Cold weather in many parts of the United States have boosted demand for the energy commodity"

Edited by Ecocharger

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(edited)

10 hours ago, Ecocharger said:

Eric, here is the passage.

"The world's biggest producer and consumer of the dirty fossil fuel churned out 357.09 million tonnes of coal last month, up from 334.1 million tonnes in September, data from the National Bureau of Statistics showed on Monday.

Output over the first 10 months of 2021 was 3.3 billion tonnes, up 4% year-on-year.

Since July, China has approved expansions at more than 153 coal mines, which could add 55 million tonnes of coal output in the fourth quarter, the National Development and Reform Commission (NDRC) said last month."

So, it seems to me that the percentage is 55/357 which is about 15.4 %, which is a huge increase in output. And no, that 55 million tonnes is not just capacity, but actual output.

I can see how the wording of the article makes it possible to read it that way, but a little research and logic suggests that it's not possible.  If it were true, that would be the headline "15% increase in Chinese coal output" instead the headline was about the 4-6% output rise - the biggest and most important number.  Another 'tell' is that if it were true, it would represent an increase far in excess of anything that has ever been accomplished in the past.  During the best years of most rapid economic growth, China never managed such a rapid increase. A third sign that it's not a monthly number is to look at demand for coal in China - their economy doesn't have the need for that much extra coal.  Finally, if the increase were that large, you would expect the futures price of coal in China to crash (since it would now be oversupplied beyond it's capacity to burn it for a profit) and for there to be articles about the collapse of the coal export business in Indonesia, but neither thing has happened.  Therefore, it's logical to conclude that the increase is in tons per year, not per month.  

Until it has actually been mined and accounted for, the 55 million tons is capacity - not output.  Capacity is theoretical ability to produce in the present or in the future - output is what is actually happening in the present, or what happened already.  Never equate future capacity with actual output, becuse there are too many unexpected things that can happen between the two.  The actual output may be above or below the planned capacity additions.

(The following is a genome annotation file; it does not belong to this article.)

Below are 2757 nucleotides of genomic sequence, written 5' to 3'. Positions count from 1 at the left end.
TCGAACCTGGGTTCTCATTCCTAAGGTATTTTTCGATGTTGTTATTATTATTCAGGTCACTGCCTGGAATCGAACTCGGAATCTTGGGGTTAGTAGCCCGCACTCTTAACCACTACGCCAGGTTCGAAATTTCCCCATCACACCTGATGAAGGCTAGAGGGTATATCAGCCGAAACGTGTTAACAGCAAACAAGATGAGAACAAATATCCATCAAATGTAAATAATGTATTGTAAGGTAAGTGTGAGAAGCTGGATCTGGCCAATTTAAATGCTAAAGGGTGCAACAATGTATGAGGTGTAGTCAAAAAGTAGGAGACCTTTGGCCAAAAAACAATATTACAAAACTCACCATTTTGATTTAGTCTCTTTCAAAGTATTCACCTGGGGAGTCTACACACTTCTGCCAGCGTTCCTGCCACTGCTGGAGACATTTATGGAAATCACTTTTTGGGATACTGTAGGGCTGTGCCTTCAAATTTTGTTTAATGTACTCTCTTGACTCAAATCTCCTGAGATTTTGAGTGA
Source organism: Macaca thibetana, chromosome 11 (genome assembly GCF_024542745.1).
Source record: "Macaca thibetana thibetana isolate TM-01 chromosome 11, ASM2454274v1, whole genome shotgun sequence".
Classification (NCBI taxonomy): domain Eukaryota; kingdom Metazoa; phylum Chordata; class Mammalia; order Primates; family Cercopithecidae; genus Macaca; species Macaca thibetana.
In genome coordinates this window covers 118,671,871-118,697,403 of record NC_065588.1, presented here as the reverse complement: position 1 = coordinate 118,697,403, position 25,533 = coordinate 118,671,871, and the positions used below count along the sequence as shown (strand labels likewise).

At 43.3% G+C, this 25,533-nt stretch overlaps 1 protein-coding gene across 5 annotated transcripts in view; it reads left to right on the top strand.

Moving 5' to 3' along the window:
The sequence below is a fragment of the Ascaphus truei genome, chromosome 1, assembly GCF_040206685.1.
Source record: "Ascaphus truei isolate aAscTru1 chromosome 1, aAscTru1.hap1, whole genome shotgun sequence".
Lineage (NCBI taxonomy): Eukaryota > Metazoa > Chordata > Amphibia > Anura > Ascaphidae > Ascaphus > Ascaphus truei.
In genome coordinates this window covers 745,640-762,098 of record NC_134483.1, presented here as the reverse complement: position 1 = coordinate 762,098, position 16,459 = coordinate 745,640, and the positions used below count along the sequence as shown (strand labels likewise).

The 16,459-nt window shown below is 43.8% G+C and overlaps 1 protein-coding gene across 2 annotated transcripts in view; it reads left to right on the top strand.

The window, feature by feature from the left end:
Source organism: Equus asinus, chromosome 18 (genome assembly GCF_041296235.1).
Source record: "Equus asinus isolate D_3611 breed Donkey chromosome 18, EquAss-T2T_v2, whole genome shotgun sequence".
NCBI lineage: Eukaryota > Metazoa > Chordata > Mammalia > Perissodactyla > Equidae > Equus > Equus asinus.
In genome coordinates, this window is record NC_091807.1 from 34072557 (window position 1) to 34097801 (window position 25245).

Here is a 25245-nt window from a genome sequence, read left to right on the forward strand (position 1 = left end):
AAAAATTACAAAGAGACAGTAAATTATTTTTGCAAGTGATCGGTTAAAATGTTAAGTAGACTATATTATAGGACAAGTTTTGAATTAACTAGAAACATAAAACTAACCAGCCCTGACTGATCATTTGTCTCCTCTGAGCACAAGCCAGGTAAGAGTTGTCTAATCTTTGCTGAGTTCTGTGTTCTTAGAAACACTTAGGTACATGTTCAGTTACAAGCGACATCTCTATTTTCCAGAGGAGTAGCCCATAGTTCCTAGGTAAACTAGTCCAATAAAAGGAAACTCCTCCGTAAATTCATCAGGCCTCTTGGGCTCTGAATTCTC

Edited by Eric Gagen
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Echocharger will not look at the numbers and attempt to put them in historical context. It’s like the goldfish that reboots and, surprise, what have we here. The motivation for spin by the entire human race is so silly and stupid. But silly and stupid we are. From time to time I allow myself to get partisan but that weakness is a shame and not warrented by logic and simple common sense. I want to thank Eric Gagne for maybe the best discussion on the Texas storm and the affects on Texas citizens, It seemed fair and reasoned. I could tell he made the attempt to look for “root” causes and the difficulties of possible fixes.

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Tha

18 minutes ago, Boat said:

Echocharger will not look at the numbers and attempt to put them in historical context. It’s like the goldfish that reboots and, surprise, what have we here. The motivation for spin by the entire human race is so silly and stupid. But silly and stupid we are. From time to time I allow myself to get partisan but that weakness is a shame and not warrented by logic and simple common sense. I want to thank Eric Gagne for maybe the best discussion on the Texas storm and the affects on Texas citizens, It seemed fair and reasoned. I could tell he made the attempt to look for “root” causes and the difficulties of possible fixes.

Thank you @Ecocharger

I cared about the winter storm for a lot of reasons:

  • I was in it
  • As an engineer, I find failure analysis extremely interesting
  • I would rather not deal with that particular set of circumstances again 

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14 hours ago, Ecocharger said:

It looks like the price of fossil fuels is being accelerated upward by...get this....COLD WEATHER.

https://oilprice.com/Energy/Natural-Gas/US-Natural-Gas-Prices-Climb-Most-Ever-In-A-Single-Day.html

"U.S. natural gas futures surged 72% just ahead of expiration of the February contract

The huge spike in the February contract is a clear sign that bearish bets were being squeezed out of the market

Cold weather in many parts of the United States have boosted demand for the energy commodity"

Or you can look at the EIA web site and see nat gas right in the middle of the 5 year average chart. 
 

https://ir.eia.gov/ngs/ngs.html

Another chart shows nat gas production at 5 year highs. 

 

https://www.eia.gov/naturalgas/weekly/